As a podcast junkie, I am always listening to something, but Brené Brown’s Unlocking Us podcast has been significantly meaningful in these first few weeks. Her quotation above speaks directly to what we are facing globally. We do not have the perspective of having lived a global pandemic and as such, it can lead us to fear or anxiety. What we do know is that the human spirit, particularly in children, is remarkably resilient. In a webinar with SAIS this week, psychologist Michael Thompson spoke beautifully about the resiliency of children and their ability to come out of this new experience stronger. I found comfort in his reminder. 

This week, we will focus on a routine for learning that we hope to remain consistent for the rest of our days out of the building. This was part of our intentional method to find the “goldilocks” space for distance learning. We continue to evaluate and relish feedback from our families. This week is Virtual Spirit Week to bring a bit of levity to our homes and screens before we head into a well-deserved four day weekend. May this week bring you joy and a peaceful holiday.

Onward,

Sarah

And to our teachers in the UED:

This new reality is challenging for all of us. As the global collective, we have no roadmap for a pandemic. Our perspective is being built each day. It is tapping into zones of resilience, creativity, and problem-solving we may have never known we had. It has created moments of great joy and deep anxiety. I encourage you to articulate both sides of these feelings-to me, to your team, to your trusted folks. This is not the time to suffer in silence, nor is it the time to focus on only the negative of these times. You are rising to the challenge, my friends, and it is a sight to behold. 

This week is the first of what we hope to become our routine schedule for our continued distance learning. Live it this week and provide feedback to ALT as you have time. It is also Spirit Week wherein we hope to remind our community of the joy that knits us together. I encourage you to participate each day as you are able. 

You’ve heard this said in every team meeting last week, and it is written below, but please take Friday and Monday off. Whether you are celebrating Passover, Easter, or just observing rest time, please do so. It is critical that we use these days for renewal for the continued realities ahead.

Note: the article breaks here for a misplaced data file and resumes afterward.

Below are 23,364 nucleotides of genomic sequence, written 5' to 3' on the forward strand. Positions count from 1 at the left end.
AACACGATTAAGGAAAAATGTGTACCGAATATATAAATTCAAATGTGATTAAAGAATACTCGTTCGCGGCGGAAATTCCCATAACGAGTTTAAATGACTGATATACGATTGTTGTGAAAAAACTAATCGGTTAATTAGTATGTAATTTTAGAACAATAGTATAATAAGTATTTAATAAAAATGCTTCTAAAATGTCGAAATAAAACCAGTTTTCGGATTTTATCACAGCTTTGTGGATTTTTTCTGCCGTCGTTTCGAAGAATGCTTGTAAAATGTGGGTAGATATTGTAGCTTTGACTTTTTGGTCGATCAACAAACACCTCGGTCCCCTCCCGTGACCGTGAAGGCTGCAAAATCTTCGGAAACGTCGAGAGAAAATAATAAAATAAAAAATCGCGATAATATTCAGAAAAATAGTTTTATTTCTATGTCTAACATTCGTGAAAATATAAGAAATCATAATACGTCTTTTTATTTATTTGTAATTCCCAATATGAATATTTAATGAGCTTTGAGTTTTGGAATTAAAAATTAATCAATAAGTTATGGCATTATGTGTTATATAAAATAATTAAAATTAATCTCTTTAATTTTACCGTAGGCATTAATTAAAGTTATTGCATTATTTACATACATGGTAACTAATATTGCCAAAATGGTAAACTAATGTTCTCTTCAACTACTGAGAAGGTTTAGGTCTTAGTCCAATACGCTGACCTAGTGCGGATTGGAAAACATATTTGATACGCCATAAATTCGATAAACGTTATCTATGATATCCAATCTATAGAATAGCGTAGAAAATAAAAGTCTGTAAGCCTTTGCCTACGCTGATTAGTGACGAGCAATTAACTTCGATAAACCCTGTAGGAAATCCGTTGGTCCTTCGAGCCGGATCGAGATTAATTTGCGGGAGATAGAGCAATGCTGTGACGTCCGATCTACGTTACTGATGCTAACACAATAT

Onward,
SBT

How are you communicating around the emotional elements of this crisis with your families and teams? Share with me: @teach2connect

holding the center.

Every plan is different. Every plan is right. Every plan is wrong. These are some of the broad generalizations I have learned in the last few days of our new realities of distance learning and separation. While I feel very confident that our leadership team and teachers have made the right decision to provide a slow roll-out, of course, we are all craving time with one another, especially our students. As we’ve had these initial video conversations this week, I see the spark in the eyes of some of our children and hear the messages that clearly harken to introvert (I love distance learning! I can work at my own pace. I can be in my own space.) vs. extrovert (I miss my friends. I miss the lunchroom. This is not my favorite.) divide.

This has led me to think deeply about the changes in the role of school as the center of community in the last 30 years since I left elementary school. In my childhood, we loved school, but it was not the center of our world. Playing after school in the neighborhood with friends and family time were the centers of my world as an elementary child. (Now, it is important to point out that this was also a public school childhood versus an independent school childhood.) From the shifts in connectivity provided to us through digital tools and social media to the explosion of after-school programming and high-intensity athletics, what serves as the center has changed. Not for better, not for worse, just changed. This is particularly true in independent schools like mine where student’s geographical locations are dispersed throughout a large and traffic-laden metropolis. School is the center of our connectivity. School is the center of our world. 

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Neighborhood Friends before Halloween 1988. (No idea what I was supposed to be.)

Finding ways to hold to our center and redefine our center during this time of distance has become paramount. Creating spaces for our students to connect to teachers and each other is key, but so is redefining what our center might mean. I am finding that increased length walks with my dog (with appropriate distance from others) has helped me, a strong introvert, find peace from 6+ hours of daily video conferencing. I know some families and friends who have craved more connectivity and sought out small group virtual play dates with one another. Some families are re-committing to family games and circling ’round the dinner table. My own sister, a parent of teenagers whose sports, arts, and schooling has been canceled-with little/no distance learning plan, remarked at her increased time to spend with her teenagers; a novel concept in 2020!

No way is perfect. No way is ideal. But we are all, as Brené Brown put it in her new podcast, Unlocking Us, experiencing FFT’s (bleeping first times, or frustrating first times for the non-cursers) in this time of unparalleled uncertainty. Patience, grace, flexibility, and hope are critical character qualities, always, but especially right now. Anger and fear are totally normal and need constructive, healthy outlets. Schools and families are working very to determine and hold their center amid chaos. And if we hear no other message, let this be the one: the center will hold, perhaps even stronger, with so many stories to tell.

Onward, my friends.

 

 

Adjusting.